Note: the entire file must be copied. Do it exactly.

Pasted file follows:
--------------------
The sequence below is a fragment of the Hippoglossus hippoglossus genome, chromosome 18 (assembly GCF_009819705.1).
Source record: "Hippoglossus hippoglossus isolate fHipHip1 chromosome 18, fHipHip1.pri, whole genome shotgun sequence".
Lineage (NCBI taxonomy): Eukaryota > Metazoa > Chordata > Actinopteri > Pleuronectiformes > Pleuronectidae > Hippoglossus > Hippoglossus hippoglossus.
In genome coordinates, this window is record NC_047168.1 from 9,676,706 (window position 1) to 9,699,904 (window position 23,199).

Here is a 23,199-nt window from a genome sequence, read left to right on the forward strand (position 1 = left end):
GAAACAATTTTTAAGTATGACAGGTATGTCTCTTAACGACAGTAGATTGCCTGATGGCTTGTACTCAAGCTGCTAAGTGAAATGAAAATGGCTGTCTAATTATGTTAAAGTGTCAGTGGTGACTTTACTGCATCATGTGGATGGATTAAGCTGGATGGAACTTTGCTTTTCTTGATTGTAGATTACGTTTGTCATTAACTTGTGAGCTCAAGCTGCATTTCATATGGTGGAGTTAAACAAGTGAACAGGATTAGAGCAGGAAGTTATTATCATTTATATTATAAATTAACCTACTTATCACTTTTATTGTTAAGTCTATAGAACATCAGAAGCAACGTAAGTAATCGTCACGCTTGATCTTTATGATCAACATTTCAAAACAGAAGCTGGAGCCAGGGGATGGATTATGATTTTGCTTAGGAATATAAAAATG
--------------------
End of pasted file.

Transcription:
The sequence below is a fragment of the Hippoglossus hippoglossus genome, chromosome 18 (assembly GCF_009819705.1).
Source record: "Hippoglossus hippoglossus isolate fHipHip1 chromosome 18, fHipHip1.pri, whole genome shotgun sequence".
Lineage (NCBI taxonomy): Eukaryota > Metazoa > Chordata > Actinopteri > Pleuronectiformes > Pleuronectidae > Hippoglossus > Hippoglossus hippoglossus.
In genome coordinates, this window is record NC_047168.1 from 9,676,706 (window position 1) to 9,699,904 (window position 23,199).

Here is a 23,199-nt window from a genome sequence, read left to right on the forward strand (position 1 = left end):
GAAACAATTTTTAAGTATGACAGGTATGTCTCTTAACGACAGTAGATTGCCTGATGGCTTGTACTCAAGCTGCTAAGTGAAATGAAAATGGCTGTCTAATTATGTTAAAGTGTCAGTGGTGACTTTACTGCATCATGTGGATGGATTAAGCTGGATGGAACTTTGCTTTTCTTGATTGTAGATTACGTTTGTCATTAACTTGTGAGCTCAAGCTGCATTTCATATGGTGGAGTTAAACAAGTGAACAGGATTAGAGCAGGAAGTTATTATCATTTATATTATAAATTAACCTACTTATCACTTTTATTGTTAAGTCTATAGAACATCAGAAGCAACGTAAGTAATCGTCACGCTTGATCTTTATGATCAACATTTCAAAACAGAAGCTGGAGCCAGGGGATGGATTATGATTTTGCTTAGGAATATAAAAATG